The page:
Wednesday, October 10, 2007

Who Side Is Ron Paul On? by Akindele Akinyemi

When I spoke to One Network's Chad Miles this afternoon he came to a very interesting conclusion about Ron Paul.

He feels that Ron Paul is in the race to split the ticket between the top tier candidates. Especially Mitt Romney and Rudy Giuliani.

Miles also feels that Paul will run as an independent once the Republican primaries are over.

Sounds familiar? Can we all say H. Ross Perot from 1992?

Yes, Ron Paul, to me, is an plant from the liberal side to disrupt the flow of conservative energy among the Republican candidates. However, I will say this about Ron Paul. He will stand his ground no matter what.

One thing I do agree with Paul is his position on education:

Under the United States Constitution, the federal government has no authority to hold states "accountable" for their education performance. In the free society envisioned by the founders, schools are held accountable to parents, not federal bureaucrats. 5/23/01

Remember, the U.S. Department of Education was created under the Carter Administration as a gift for the teacher unions. More bureaucracy.

His position on large government:

The large majority of Americans are sick and tired of being overtaxed and despise the income tax and the inheritance tax. The majority of Americans know government programs fail to achieve their goals and waste huge sums of money. 1/31/00

But what shocked me was when asked at the Presidential debates in Dearborn, MI if he would be willing to support the Republican nominee for President he said no. Is this a door opening for Hillary Clinton? Time will only tell. I mean Ron Paul is our version of U.S. Senator Zed Miller, former Georgia Democrat who supported President Bush.

Paul may, in turn, support Hillary Clinton to further erode the conservative base.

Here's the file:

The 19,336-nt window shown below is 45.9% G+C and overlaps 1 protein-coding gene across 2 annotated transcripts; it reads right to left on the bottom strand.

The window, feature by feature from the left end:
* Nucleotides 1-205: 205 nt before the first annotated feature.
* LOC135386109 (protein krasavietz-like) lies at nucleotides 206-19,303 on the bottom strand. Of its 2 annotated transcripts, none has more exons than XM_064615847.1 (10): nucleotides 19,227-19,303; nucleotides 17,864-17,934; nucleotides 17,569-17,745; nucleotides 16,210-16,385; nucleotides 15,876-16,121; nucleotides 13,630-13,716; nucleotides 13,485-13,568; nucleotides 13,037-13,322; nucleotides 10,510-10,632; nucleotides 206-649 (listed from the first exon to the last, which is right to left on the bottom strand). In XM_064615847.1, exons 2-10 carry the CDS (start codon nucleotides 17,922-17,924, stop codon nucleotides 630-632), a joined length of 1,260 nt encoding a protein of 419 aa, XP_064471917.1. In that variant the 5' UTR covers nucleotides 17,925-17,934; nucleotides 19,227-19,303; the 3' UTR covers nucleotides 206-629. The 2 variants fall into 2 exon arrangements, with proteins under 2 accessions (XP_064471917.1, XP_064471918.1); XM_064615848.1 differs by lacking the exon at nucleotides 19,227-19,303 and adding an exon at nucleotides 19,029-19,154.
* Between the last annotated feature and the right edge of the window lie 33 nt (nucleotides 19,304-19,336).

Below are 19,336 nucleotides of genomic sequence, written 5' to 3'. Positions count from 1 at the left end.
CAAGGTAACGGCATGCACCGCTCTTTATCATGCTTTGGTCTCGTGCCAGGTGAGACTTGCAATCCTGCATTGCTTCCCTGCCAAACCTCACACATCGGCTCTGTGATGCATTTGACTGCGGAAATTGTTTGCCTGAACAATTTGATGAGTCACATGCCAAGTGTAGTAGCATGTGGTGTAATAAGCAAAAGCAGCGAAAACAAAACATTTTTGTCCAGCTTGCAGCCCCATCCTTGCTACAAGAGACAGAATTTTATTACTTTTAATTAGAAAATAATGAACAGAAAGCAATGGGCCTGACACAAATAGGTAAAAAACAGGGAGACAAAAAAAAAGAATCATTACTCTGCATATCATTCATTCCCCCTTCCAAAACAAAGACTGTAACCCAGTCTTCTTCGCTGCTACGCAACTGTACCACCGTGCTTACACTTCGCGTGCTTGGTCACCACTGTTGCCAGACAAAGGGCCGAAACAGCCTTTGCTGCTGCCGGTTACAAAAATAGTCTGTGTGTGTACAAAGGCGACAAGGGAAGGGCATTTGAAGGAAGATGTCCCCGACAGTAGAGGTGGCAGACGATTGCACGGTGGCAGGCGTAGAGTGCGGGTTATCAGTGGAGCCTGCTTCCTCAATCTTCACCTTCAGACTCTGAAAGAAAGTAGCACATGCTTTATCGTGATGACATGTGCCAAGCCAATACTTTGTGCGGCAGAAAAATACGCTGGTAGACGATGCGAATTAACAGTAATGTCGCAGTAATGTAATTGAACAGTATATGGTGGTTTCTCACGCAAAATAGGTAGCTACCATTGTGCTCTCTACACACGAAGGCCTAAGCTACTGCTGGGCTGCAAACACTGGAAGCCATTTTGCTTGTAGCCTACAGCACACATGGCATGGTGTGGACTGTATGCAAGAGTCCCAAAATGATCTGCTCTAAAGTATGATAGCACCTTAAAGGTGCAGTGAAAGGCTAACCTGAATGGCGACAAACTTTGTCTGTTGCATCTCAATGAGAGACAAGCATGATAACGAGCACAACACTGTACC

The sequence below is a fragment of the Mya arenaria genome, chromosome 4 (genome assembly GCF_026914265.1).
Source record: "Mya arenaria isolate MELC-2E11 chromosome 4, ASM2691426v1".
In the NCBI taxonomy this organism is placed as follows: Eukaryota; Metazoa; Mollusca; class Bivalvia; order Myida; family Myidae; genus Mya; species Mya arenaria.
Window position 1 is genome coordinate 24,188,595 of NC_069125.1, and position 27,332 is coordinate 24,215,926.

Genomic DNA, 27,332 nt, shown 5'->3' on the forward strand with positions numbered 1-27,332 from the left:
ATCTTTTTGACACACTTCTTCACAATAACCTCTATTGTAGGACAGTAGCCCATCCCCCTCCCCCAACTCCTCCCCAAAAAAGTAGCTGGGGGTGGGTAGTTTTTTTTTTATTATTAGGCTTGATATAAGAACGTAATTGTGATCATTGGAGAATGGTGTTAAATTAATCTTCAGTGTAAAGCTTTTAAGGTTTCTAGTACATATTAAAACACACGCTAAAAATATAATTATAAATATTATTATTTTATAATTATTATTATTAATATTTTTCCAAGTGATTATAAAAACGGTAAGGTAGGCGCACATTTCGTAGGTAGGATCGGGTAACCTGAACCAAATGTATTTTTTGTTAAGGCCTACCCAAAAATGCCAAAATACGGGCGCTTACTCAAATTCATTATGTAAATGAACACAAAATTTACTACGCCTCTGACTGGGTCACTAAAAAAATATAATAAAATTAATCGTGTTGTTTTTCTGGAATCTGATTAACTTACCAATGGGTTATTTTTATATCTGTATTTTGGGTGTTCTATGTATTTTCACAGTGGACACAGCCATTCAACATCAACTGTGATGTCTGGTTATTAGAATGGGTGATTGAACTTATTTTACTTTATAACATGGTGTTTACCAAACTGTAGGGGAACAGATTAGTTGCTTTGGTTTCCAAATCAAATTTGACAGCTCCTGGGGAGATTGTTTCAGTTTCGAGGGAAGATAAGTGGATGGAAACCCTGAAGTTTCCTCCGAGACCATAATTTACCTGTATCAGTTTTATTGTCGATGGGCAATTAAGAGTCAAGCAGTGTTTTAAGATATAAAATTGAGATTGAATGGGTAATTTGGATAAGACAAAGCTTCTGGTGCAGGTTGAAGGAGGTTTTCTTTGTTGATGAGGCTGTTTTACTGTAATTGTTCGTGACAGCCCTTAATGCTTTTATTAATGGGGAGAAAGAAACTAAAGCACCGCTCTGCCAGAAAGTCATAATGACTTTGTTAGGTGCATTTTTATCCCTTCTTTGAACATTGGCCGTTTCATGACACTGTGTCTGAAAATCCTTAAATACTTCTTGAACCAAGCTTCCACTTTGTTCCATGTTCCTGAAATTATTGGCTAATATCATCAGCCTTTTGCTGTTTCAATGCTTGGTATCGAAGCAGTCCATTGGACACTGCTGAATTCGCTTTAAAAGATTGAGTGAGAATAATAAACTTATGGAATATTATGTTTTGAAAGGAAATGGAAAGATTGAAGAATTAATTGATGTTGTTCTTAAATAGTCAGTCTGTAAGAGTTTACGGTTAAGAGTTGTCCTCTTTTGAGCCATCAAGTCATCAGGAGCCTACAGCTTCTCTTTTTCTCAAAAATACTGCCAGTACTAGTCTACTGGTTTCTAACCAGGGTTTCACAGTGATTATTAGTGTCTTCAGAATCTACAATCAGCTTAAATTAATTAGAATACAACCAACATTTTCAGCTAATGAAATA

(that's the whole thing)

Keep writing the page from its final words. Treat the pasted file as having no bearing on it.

We shall see.


Anonymous said...

Dr. Paul believes deeply that the war in Iraq is unconstitutional and a disaster. I think it's wrong of people to say that Dr. Paul should just abandon his beliefs and convictions because he's a member of the Republican party. Come election time if Ron Paul is not running as a third party candidate then he will vote on the individual who best represents his views on both foreign policy and domestic policy like every other American should be doing. People should never vote for a person JUST BECUASE they are in one party or another, they should make sure the candidate's beliefs and positions match their own as much as possible. I don't think Dr. Paul would ever support Hillary because she agrees that troops may have to stay in Iraq for years to come and her domestic policies are the anti-thesis of Dr. Paul's positions.

Anonymous said...

He stated in an interview after the debate that he would not support a Democrat. So rest easy.

If you delve into his stances on the various issues you would see that you probably agree with everything he stands for except maybe the war. And even if you can't support his stance on the war you have to agree that the manner in which we went into the war was unconstitutional.

There's much more to this man than his stance on the war.

Check out and you can read writings and speeches from him over the years to get a clearer picture of where he stands and why he stands there so strongly.

Chet said...


I was the person that interviewed him on that question an answer (exclusive to I'm hoping for YouTube on it soon.

I don't know that I "must agree" that the way we entered the war was unconstitutional. The Congress did authorize use of force in 2003, whether it contained the words war or not. The Constitution does not say that the President must seek Congressional approval for every use of force imaginable - it merely says it must seek Congressional declarations of war. So the question becomes how we define war and conflict. If you want a neat little box that says every conflict is a war, then the Constitution has been violated hundreds of times by nearly every president since at least back to Jefferson and Madison. I think Paul has a "colorable argument," one that we should consider, but to simplify this area of the Constitution (the First Amendment is pretty simple, I'll say, but even then has some nuances) and say that anyone who believes otherwise is a "menace to the Constitution" I think is a bit far. And the fact that Congress passed the War Powers Act defining these differences and ceding the President some authority suggests another possible flaw in Paul's argument, since his argument depends on separation of powers and Congressional authority.

Paul could have made nomination-winning arguments against this war (a "wouldn't be/isn't prudent" Bush-41 anti-nation-building-type of argument, but still willing to use force, say, to save Kuwait or for limited highly defined goals). He's failed to make those arguments though in favor of an almost "no-war whatsoever" argument. But your right - there's alot to like about Paul's positions on other issues.